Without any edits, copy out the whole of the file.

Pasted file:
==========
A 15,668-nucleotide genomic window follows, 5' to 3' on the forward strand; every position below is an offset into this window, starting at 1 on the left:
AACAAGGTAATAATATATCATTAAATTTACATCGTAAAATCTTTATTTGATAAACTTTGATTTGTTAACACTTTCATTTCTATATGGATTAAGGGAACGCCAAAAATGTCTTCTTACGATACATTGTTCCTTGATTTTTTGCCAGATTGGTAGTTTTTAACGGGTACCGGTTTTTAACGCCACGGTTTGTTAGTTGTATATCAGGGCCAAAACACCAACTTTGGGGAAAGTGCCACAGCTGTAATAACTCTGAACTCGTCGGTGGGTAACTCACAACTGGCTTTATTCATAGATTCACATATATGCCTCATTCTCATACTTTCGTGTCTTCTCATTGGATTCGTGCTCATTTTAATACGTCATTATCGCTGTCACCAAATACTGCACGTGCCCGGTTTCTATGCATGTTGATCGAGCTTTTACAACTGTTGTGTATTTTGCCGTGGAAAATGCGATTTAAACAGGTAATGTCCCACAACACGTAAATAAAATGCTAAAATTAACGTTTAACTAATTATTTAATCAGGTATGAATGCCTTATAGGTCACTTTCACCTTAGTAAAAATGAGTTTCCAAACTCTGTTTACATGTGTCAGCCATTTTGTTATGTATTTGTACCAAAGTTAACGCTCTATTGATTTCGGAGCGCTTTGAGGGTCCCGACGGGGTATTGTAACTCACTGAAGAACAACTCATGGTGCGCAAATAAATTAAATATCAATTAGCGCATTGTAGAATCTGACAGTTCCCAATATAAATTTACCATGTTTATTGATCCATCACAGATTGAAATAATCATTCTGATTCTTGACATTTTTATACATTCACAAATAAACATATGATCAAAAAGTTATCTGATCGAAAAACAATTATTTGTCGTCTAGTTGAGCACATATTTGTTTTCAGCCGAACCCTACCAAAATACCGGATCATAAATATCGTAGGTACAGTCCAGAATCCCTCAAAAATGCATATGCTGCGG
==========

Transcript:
A 15,668-nucleotide genomic window follows, 5' to 3' on the forward strand; every position below is an offset into this window, starting at 1 on the left:
AACAAGGTAATAATATATCATTAAATTTACATCGTAAAATCTTTATTTGATAAACTTTGATTTGTTAACACTTTCATTTCTATATGGATTAAGGGAACGCCAAAAATGTCTTCTTACGATACATTGTTCCTTGATTTTTTGCCAGATTGGTAGTTTTTAACGGGTACCGGTTTTTAACGCCACGGTTTGTTAGTTGTATATCAGGGCCAAAACACCAACTTTGGGGAAAGTGCCACAGCTGTAATAACTCTGAACTCGTCGGTGGGTAACTCACAACTGGCTTTATTCATAGATTCACATATATGCCTCATTCTCATACTTTCGTGTCTTCTCATTGGATTCGTGCTCATTTTAATACGTCATTATCGCTGTCACCAAATACTGCACGTGCCCGGTTTCTATGCATGTTGATCGAGCTTTTACAACTGTTGTGTATTTTGCCGTGGAAAATGCGATTTAAACAGGTAATGTCCCACAACACGTAAATAAAATGCTAAAATTAACGTTTAACTAATTATTTAATCAGGTATGAATGCCTTATAGGTCACTTTCACCTTAGTAAAAATGAGTTTCCAAACTCTGTTTACATGTGTCAGCCATTTTGTTATGTATTTGTACCAAAGTTAACGCTCTATTGATTTCGGAGCGCTTTGAGGGTCCCGACGGGGTATTGTAACTCACTGAAGAACAACTCATGGTGCGCAAATAAATTAAATATCAATTAGCGCATTGTAGAATCTGACAGTTCCCAATATAAATTTACCATGTTTATTGATCCATCACAGATTGAAATAATCATTCTGATTCTTGACATTTTTATACATTCACAAATAAACATATGATCAAAAAGTTATCTGATCGAAAAACAATTATTTGTCGTCTAGTTGAGCACATATTTGTTTTCAGCCGAACCCTACCAAAATACCGGATCATAAATATCGTAGGTACAGTCCAGAATCCCTCAAAAATGCATATGCTGCGG